Random Thoughts: Much ado about movie accents

I’ve been wanting to ask this question for quite a while, but this recent comment from regular reader Mike B. inspires me to finally get it out there as a point of discussion.

Accents is no doubt a fascinating topic. There are countless sites out there listing their picks on who have the best or worst movie accents. Whether it’s American actors doing foreign accents or vice versa, everybody seems to have an opinion on the matter. Some names keep coming up as BEST (Russell Crowe, Christian Bale, Cate Blanchett, Gary Oldman – who’s known for using different accent in practically any movie he’s been in); and WORST (Keanu Reeves, Tom Cruise, Kevin Costner). The king of bad accent is Sir Sean Connery, who’s voted by fans as having the worst movie accent of all time according to an Empire magazine poll. But hey, it didn’t stop the Academy to award him with Best Supporting Actor Oscar® for The Untouchables, despite his dubious Irish-American accent. Interestingly enough, his own Scottish lilt was at one point voted as UK favorite’s accent, so perhaps filmmakers should’ve just let the man use his own brogue instead?

Morgan Freeman in Invictus

Now, this post isn’t about who does a certain accent best or which ones make you cringe, as I find that subject very… well, subjective. I mean, take one of the most obvious offender of fake British accent, Kevin Costner in Robin Hood. He’s actually listed in the best category by Popeater! And Russell Crowe whom Mike and I regard as having one of the most convincing American accent was actually singled out in 15 most atrocious accent list by Total Film for his work in American Gangster. It also seems that accent might be critical to a certain role more than others. For example, Mike B thought that in The Ugly Truth, Gerard Butler’s American accent (or should I say lack thereof) was so unconvincing that his disbelief in the character ruined the movie for him. Now, I agree it was bad, but it didn’t bother me as much as the atrocious script and predictable plot did. At the same time, Butler’s Irish accent (which sounded very Scottish) in P.S. I Love You didn’t bother him much, neither did his uneven American one in Law Abiding Citizen. Which makes me wonder if our opinion on a given actor’s accent work depends on other factors, such as the script/storyline or even the character itself. Not to mention the origin of the audience’s familiarity with said accent, as South African natives no doubt have an entirely different opinion about Morgan Freeman imitating Nelson Mandela in Invictus than someone like me who don’t hear the language spoken very often.

It seems that there are three options that filmmakers can take in handling movie accents:

  1. Abandon using accents altogether, as this Guardian article suggests, as it did back in the day. “In Hollywood’s past, the voice of a film star was as much part of their persona as their looks. Had they distorted their voices, audiences would have felt as cheated as if their idols had worn masks. Therefore, stars rarely put on accents even when playing foreigners.”….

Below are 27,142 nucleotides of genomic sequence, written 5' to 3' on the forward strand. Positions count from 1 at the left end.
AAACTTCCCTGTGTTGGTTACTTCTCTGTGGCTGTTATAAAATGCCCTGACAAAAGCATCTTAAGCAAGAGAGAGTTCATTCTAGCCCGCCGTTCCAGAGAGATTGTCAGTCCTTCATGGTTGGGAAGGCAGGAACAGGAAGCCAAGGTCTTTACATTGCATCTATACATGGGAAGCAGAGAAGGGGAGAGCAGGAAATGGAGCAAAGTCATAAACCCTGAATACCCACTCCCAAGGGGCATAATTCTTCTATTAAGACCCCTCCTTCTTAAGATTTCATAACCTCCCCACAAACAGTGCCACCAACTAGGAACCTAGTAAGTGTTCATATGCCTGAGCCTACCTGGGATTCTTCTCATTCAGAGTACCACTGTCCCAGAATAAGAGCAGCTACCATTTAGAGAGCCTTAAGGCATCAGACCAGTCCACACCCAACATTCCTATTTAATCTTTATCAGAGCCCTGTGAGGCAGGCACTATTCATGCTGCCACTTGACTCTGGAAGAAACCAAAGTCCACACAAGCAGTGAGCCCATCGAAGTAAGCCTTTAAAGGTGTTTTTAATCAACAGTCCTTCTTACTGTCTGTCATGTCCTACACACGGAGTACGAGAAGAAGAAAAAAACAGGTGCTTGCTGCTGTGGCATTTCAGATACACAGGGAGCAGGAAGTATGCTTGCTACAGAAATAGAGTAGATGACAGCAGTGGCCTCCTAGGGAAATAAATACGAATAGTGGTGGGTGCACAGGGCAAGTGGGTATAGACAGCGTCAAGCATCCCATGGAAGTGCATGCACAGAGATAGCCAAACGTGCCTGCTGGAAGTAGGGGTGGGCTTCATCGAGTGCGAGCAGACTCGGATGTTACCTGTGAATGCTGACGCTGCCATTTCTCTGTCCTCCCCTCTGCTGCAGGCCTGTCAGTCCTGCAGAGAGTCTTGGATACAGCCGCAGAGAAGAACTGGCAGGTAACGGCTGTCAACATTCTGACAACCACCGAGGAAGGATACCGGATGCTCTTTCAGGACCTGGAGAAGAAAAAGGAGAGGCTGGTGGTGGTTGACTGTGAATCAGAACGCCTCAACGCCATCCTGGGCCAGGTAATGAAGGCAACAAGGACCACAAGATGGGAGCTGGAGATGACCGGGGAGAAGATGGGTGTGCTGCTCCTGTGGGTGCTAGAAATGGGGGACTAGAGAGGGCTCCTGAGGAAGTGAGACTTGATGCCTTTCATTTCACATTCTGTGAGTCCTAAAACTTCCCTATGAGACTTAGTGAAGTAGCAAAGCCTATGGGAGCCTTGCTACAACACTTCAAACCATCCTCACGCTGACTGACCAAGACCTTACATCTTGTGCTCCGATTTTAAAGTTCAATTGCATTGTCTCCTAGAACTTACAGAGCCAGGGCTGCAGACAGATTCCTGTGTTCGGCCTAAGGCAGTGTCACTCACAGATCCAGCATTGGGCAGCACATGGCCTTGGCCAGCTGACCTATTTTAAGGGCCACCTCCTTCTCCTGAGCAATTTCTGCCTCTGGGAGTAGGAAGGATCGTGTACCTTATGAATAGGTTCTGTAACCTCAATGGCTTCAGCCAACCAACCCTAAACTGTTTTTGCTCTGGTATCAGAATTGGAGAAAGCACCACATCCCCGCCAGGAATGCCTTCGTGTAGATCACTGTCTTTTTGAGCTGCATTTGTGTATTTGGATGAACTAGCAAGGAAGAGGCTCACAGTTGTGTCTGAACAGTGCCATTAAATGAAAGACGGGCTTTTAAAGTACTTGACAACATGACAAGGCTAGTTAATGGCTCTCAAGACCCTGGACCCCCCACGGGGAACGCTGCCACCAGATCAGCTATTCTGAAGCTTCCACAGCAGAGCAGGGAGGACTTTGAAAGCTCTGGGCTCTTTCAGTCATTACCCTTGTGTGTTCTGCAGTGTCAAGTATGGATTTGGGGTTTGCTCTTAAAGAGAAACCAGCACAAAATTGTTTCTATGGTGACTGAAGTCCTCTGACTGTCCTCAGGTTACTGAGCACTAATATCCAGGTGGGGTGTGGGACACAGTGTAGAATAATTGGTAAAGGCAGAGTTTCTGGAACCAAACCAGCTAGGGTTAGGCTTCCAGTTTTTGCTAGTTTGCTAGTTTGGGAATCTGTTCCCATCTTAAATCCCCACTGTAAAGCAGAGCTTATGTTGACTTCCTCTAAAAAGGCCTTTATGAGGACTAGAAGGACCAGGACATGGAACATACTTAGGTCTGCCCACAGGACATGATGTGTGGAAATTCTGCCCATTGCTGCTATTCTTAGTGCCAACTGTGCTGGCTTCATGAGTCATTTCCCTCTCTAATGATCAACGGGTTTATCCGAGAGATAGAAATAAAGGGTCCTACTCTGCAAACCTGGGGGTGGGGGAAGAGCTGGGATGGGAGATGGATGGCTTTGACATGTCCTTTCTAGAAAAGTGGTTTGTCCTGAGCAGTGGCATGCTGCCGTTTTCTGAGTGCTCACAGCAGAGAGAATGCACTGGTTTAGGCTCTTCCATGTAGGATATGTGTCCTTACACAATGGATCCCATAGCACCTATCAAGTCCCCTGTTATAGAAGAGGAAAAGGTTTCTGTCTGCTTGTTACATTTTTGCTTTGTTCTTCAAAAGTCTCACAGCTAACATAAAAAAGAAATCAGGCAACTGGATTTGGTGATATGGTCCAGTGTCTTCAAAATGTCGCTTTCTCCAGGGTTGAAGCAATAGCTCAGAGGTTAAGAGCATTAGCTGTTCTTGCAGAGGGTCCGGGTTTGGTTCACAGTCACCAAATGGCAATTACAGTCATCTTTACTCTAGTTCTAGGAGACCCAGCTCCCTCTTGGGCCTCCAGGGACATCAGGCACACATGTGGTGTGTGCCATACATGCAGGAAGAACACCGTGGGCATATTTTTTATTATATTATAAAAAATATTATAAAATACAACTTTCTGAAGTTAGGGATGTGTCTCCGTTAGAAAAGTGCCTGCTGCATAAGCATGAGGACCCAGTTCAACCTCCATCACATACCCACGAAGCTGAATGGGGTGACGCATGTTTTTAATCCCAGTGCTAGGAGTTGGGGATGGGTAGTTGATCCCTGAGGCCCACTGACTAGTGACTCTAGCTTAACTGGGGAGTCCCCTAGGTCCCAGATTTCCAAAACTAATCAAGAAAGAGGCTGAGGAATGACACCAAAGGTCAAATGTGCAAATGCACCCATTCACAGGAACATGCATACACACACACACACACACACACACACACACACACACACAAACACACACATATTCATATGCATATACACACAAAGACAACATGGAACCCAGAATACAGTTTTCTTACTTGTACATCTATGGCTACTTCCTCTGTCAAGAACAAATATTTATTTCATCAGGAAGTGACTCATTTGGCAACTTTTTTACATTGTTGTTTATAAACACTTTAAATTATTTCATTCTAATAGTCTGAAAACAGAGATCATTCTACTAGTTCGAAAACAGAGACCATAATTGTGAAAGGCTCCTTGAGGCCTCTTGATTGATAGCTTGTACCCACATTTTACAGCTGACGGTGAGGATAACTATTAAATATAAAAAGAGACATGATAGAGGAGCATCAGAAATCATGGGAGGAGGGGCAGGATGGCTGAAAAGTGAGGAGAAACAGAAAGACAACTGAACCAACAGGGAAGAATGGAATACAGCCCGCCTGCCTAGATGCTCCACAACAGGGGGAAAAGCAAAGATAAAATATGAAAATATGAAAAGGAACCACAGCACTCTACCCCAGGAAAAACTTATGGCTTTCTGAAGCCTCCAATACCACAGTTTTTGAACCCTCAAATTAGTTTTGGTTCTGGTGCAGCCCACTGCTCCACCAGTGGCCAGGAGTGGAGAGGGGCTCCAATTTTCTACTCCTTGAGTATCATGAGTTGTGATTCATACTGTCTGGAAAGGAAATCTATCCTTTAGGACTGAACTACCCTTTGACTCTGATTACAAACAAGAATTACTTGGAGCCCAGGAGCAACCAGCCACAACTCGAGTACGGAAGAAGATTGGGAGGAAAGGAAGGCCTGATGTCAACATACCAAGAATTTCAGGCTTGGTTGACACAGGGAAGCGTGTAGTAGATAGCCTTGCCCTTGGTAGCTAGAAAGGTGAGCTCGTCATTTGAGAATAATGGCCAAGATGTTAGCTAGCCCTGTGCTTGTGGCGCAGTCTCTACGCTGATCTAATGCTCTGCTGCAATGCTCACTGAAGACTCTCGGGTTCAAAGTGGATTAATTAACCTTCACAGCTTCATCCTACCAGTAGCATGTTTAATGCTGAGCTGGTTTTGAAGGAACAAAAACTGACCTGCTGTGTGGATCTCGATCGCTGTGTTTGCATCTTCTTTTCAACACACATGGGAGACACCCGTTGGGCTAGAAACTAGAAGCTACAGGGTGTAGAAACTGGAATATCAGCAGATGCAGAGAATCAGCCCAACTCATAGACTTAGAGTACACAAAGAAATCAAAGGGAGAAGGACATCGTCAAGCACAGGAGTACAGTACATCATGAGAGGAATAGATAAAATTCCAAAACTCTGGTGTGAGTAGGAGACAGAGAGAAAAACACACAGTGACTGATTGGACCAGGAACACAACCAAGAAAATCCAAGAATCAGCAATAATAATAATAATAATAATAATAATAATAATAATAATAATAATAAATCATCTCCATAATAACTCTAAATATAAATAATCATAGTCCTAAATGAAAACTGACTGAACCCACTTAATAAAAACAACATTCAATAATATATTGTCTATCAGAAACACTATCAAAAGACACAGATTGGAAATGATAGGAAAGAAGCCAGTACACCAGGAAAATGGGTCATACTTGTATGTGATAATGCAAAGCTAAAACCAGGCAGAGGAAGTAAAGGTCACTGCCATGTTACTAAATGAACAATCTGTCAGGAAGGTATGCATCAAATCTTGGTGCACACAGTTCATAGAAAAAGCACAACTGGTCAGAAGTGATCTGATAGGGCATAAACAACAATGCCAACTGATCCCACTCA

Cruise as Claus von Stauffenberg

    This one blogger actually praised Bryan Singer’s decision to forgo the German accents in his film Valkyrie, where all of the actors were told to speak in their natural accent. “We have an international cast — American actors, Dutch, German, British. To have everyone approximating German accents when, in reality, they’re supposed to be speaking German, which, I promise after the first 20 minutes, you’d be sick of it. It would ultimately sound silly. And it would distract from the drive of the plot. So, the decision was made pretty quickly.” Of course, the other side of the coin is that the mishmash of American/English/German dialects can be equally (or more) distracting, as this MSNBC review suggests. Some critics even call the decision ‘lazy’ and ultimately affects the entire movie’s credibility.
    ….

  2. Make all the actors learn to speak authentic said language and subtitle the film – The quandary with this is, people would be distracted from watching the actual film as they’re too busy reading the subtitles! With that said though, I didn’t have a problem with actors speaking in Aramaic in The Passion of the Christ, so it really depends on how the film is done. Besides, this route is certainly a far better option than having the actors’ voices dubbed by native speakers of a given language (as they did in some English/Foreign movies in Indonesia), which annoyed the heck out of me.
    ….
  3. Have the actors adopt the accents of the characters’ origin – this seems to be the most common in movies today, even at the risk of the accents being ‘butchered’ by the actor(s).

So readers, my question to you is this: How much weight do you put on it in regards to an actor’s credibility in a given role? In other words, do you think accent work make or break a movie?